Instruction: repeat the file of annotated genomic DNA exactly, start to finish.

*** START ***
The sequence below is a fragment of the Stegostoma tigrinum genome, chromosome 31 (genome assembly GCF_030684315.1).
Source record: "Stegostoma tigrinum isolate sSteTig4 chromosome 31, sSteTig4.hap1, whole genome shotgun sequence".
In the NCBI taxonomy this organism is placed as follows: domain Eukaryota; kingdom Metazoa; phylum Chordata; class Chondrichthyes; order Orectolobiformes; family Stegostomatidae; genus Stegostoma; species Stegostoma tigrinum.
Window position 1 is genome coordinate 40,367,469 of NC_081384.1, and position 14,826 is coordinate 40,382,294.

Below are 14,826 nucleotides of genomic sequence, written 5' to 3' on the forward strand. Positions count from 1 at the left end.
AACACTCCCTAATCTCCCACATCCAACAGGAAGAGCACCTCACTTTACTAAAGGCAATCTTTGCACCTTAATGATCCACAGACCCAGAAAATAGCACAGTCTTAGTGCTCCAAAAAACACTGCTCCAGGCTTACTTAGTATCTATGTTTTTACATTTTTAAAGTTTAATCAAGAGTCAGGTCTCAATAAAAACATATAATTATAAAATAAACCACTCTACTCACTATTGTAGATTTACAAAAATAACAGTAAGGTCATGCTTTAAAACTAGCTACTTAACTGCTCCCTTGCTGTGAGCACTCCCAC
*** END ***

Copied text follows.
The sequence below is a fragment of the Stegostoma tigrinum genome, chromosome 31 (genome assembly GCF_030684315.1).
Source record: "Stegostoma tigrinum isolate sSteTig4 chromosome 31, sSteTig4.hap1, whole genome shotgun sequence".
In the NCBI taxonomy this organism is placed as follows: domain Eukaryota; kingdom Metazoa; phylum Chordata; class Chondrichthyes; order Orectolobiformes; family Stegostomatidae; genus Stegostoma; species Stegostoma tigrinum.
Window position 1 is genome coordinate 40,367,469 of NC_081384.1, and position 14,826 is coordinate 40,382,294.

Below are 14,826 nucleotides of genomic sequence, written 5' to 3' on the forward strand. Positions count from 1 at the left end.
AACACTCCCTAATCTCCCACATCCAACAGGAAGAGCACCTCACTTTACTAAAGGCAATCTTTGCACCTTAATGATCCACAGACCCAGAAAATAGCACAGTCTTAGTGCTCCAAAAAACACTGCTCCAGGCTTACTTAGTATCTATGTTTTTACATTTTTAAAGTTTAATCAAGAGTCAGGTCTCAATAAAAACATATAATTATAAAATAAACCACTCTACTCACTATTGTAGATTTACAAAAATAACAGTAAGGTCATGCTTTAAAACTAGCTACTTAACTGCTCCCTTGCTGTGAGCACTCCCAC